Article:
I hope I am being too cynical. I would be delighted to be proved wrong about this. I welcome the intention, but I want us all to ask some searching questions and not be complacent.
Do we know what works?
More regulation must not duck the key question: how to hold the individual clinician to account for her/his practice in a way that makes a difference to quality and safety? It isn’t a magic bullet, but I am a fan of regular peer supervision to do this, undertaken by people who are competent to give an opinion on the overall performance in the work environment of someone else. This should be coupled with continuing professional development – “lifelong learning”.
I shared this view with Lynn Young and asked for her thoughts on the revalidation issue. I got a challenging response. She wanted to get back to first principles and asked some very searching questions:
- Do we need a framework for doctors to help ensure safety?
- Do we leave it to peer group pressure and employers?
- Do we leave it to personal responsibility and integrity?
Her answer was that it requires something that is more rigorous than their character and conscience. She said we needed “more brilliance” in the system, namely
- Brilliant selection
- Brilliant preparation
- Brilliant mentorship and support
- Brilliant transparency
- Brilliant teamwork
- Brilliant review of professionals performance
- Brilliant and rapid remediation
Amen to all of that, but what none of us knows is, would this be good enough? It would take time and remember Juvenal’s query “who will watch the watchers?” Quis custodiet ipsos custodes? No one doubts that all practitioners need to be certified as currently fit for purpose. The question is who should do it, what process is involved and how is the information it produces used by consumers and employers? I want the new system to be transparent about all of these questions.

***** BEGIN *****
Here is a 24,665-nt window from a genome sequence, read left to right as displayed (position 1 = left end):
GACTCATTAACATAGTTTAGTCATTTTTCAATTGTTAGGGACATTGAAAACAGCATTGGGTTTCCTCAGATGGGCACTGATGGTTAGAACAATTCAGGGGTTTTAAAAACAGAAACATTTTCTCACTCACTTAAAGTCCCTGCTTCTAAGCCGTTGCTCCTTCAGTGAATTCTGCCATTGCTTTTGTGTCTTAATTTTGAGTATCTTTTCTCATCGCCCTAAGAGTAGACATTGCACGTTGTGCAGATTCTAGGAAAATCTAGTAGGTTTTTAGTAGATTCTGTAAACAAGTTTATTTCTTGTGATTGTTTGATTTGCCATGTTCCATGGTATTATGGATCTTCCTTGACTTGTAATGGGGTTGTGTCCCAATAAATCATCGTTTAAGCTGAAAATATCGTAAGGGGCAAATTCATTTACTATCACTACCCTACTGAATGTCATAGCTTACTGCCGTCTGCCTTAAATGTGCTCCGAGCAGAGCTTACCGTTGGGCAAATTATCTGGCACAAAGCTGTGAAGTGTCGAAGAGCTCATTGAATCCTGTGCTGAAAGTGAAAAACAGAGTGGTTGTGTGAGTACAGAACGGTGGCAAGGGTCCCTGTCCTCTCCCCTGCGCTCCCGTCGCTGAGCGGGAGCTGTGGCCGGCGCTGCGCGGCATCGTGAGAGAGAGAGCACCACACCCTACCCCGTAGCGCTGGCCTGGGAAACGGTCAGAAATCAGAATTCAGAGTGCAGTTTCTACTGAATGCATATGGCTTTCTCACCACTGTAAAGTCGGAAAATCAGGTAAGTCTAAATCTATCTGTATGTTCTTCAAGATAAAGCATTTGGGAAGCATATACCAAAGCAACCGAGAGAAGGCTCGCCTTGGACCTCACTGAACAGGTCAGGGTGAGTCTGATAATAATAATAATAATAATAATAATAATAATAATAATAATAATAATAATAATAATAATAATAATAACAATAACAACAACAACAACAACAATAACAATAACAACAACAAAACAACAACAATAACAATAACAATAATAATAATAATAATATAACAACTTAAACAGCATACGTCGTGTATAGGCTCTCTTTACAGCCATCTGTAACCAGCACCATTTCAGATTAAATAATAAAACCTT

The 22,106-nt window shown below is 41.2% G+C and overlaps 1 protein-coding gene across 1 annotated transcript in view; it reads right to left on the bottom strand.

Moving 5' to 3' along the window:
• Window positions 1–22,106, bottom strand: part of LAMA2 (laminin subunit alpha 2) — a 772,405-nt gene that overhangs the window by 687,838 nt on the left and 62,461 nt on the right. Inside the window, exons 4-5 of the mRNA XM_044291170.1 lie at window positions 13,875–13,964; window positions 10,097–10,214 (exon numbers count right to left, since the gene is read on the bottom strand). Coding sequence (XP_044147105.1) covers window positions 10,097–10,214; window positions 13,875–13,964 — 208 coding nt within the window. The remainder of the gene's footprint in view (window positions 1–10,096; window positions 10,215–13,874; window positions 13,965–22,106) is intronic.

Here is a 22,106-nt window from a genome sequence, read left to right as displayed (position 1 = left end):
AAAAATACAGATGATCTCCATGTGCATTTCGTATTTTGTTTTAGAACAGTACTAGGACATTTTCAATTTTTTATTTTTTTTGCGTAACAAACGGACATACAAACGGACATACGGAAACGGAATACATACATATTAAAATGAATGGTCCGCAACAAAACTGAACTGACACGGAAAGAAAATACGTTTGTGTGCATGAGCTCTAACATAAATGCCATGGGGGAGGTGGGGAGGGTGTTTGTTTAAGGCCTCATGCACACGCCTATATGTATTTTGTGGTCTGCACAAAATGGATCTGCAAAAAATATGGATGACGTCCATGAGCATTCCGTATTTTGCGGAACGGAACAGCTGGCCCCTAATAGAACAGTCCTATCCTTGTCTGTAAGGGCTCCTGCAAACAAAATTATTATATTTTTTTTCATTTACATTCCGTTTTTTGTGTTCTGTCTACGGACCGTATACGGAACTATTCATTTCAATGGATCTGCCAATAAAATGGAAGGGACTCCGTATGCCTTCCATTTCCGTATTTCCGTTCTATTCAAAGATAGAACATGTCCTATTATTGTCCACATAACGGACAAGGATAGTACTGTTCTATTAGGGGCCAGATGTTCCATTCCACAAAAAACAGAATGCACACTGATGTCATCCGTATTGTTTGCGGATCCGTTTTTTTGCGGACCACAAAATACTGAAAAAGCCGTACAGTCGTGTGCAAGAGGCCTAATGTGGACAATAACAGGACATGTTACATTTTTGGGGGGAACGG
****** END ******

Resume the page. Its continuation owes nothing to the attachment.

It can’t all be piled on the individuals
Here’s what I think. For the bulk of doctors (and nurses, and therapists – all clinical roles) a big part of the answer is that their employers should do this and be held to account for doing it well through a licensing system on institutions which deliver healthcare. I don’t think it is a function for the GMC, as in the present proposals, or any of the other registration bodies for other professionals.
For clinical contractors, meaning the bulk of GPs – who are self employed don’t forget – there is no substitute for a peer review process. The people who know best about good and poor medical performance are the local GPs in the CCG. I believe that they should deal with assessment, remediation and rooting out failure as part of the CCG’s own reputation management and clinical governance processes. And they should be held to account by the Commissioning Board for doing this well.
No matter where it happens, the process has to have a strong and meaningful patient (customer) input. That’s the challenge we need to put to the new revalidation system. Let’s hope the evidence shows that it can deliver what we all hope for it.
The Moore Adamson Craig Partnership supports user and public participation, trains lay representatives and develops responsive health, care and education organisations. We are ready to work with and support all those who want to make sense and a success of the new structures of patient and public engagement within the new arrangements for health and social care commissioning and providing. Feel free to contact us to discuss the opportunities.